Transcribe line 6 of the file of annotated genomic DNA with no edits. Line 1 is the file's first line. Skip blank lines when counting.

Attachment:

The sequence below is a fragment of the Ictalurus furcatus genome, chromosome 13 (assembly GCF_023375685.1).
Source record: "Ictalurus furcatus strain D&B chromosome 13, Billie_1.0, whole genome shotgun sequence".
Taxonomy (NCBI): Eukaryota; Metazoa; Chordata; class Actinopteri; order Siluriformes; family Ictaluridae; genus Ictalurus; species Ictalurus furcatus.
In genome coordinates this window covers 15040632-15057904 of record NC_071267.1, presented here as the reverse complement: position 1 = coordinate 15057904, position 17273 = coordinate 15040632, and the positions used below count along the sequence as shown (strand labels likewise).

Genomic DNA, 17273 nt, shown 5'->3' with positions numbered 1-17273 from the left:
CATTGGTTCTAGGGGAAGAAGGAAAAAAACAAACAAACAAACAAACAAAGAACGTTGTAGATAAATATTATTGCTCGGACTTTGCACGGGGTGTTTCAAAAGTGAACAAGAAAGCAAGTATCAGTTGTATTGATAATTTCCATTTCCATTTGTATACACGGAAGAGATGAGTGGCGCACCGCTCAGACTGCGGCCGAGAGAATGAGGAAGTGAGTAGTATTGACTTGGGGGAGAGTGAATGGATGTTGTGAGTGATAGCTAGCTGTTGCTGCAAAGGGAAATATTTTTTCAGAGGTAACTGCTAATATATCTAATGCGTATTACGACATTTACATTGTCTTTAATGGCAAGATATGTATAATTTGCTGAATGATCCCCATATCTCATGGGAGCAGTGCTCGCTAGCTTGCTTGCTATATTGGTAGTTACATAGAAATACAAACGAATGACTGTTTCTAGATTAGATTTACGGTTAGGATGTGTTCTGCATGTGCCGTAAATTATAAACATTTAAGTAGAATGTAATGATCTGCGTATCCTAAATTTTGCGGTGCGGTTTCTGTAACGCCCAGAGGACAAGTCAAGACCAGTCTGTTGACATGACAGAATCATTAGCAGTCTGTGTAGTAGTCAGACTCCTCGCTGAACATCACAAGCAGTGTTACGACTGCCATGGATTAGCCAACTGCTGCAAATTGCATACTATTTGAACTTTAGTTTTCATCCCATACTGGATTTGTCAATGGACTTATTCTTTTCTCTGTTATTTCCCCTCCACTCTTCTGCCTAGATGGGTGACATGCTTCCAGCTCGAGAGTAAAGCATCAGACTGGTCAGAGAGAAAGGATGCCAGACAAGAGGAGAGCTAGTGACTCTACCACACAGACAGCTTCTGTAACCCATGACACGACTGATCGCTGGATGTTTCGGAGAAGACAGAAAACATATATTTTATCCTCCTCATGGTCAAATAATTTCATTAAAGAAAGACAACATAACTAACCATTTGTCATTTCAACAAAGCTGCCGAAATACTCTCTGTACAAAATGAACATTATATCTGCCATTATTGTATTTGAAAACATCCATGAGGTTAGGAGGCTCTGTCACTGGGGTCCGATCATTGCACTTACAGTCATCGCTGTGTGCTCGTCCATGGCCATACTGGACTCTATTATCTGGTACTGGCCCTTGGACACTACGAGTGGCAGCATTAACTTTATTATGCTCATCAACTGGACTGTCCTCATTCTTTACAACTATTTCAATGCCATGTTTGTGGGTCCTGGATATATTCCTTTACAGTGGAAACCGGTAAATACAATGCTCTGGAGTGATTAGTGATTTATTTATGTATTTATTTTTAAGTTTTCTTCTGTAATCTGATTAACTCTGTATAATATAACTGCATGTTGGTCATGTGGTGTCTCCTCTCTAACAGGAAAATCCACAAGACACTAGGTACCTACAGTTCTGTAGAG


CATTGGTTCTAGGGGAAGAAGGAAAAAAACAAACAAACAAACAAACAAAGAACGTTGTAGATAAATATTATTGCTCGGACTTTGCACGGGGTGTTTCAAAAGTGAACAAGAAAGCAAGTATCAGTTGTATTGATAATTTCCATTTCCATTTGTATACACGGAAGAGATGAGTGGCGCACCGCTCAGACTGCGGCCGAGAGAATGAGGAAGTGAGTAGTATTGACTTGGGGGAGAGTGAATGGATGTTGTGAGTGATAGCTAGCTGTTGCTGCAAAGGGAAATATTTTTTCAGAGGTAACTGCTAATATATCTAATGCGTATTACGACATTTACATTGTCTTTAATGGCAAGATATGTATAATTTGCTGAATGATCCCCATATCTCATGGGAGCAGTGCTCGCTAGCTTGCTTGCTATATTGGTAGTTACATAGAAATACAAACGAATGACTGTTTCTAGATTAGATTTACGGTTAGGATGTGTTCTGCATGTGCCGTAAATTATAAACATTTAAGTAGAATGTAATGATCTGCGTATCCTAAATTTTGCGGTGCGGTTTCTGTAACGCCCAGAGGACAAGTCAAGACCAGTCTGTTGACATGACAGAATCATTAGCAGTCTGTGTAGTAGTCAGACTCCTCGCTGAACATCACAAGCAGTGTTACGACTGCCATGGATTAGCCAACTGCTGCAAATTGCATACTATTTGAACTTTAGTTTTCATCCCATACTGGATTTGTCAATGGACTTATTCTTTTCTCTGTTATTTCCCCTCCACTCTTCTGCCTAGATGGGTGACATGCTTCCAGCTCGAGAGTAAAGCATCAGACTGGTCAGAGAGAAAGGATGCCAGACAAGAGGAGAGCTAGTGACTCTACCACACAGACAGCTTCTGTAACCCATGACACGACTGATCGCTGGATGTTTCGGAGAAGACAGAAAACATATATTTTATCCTCCTCATGGTCAAATAATTTCATTAAAGAAAGACAACATAACTAACCATTTGTCATTTCAACAAAGCTGCCGAAATACTCTCTGTACAAAATGAACATTATATCTGCCATTATTGTATTTGAAAACATCCATGAGGTTAGGAGGCTCTGTCACTGGGGTCCGATCATTGCACTTACAGTCATCGCTGTGTGCTCGTCCATGGCCATACTGGACTCTATTATCTGGTACTGGCCCTTGGACACTACGAGTGGCAGCATTAACTTTATTATGCTCATCAACTGGACTGTCCTCATTCTTTACAACTATTTCAATGCCATGTTTGTGGGTCCTGGATATATTCCTTTACAGTGGAAACCGGTAAATACAATGCTCTGGAGTGATTAGTGATTTATTTATGTATTTATTTTTAAGTTTTCTTCTGTAATCTGATTAACTCTGTATAATATAACTGCATGTTGGTCATGTGGTGTCTCCTCTCTAACAGGAAAATCCACAAGACACTAGGTACCTACAGTTCTGTAGAG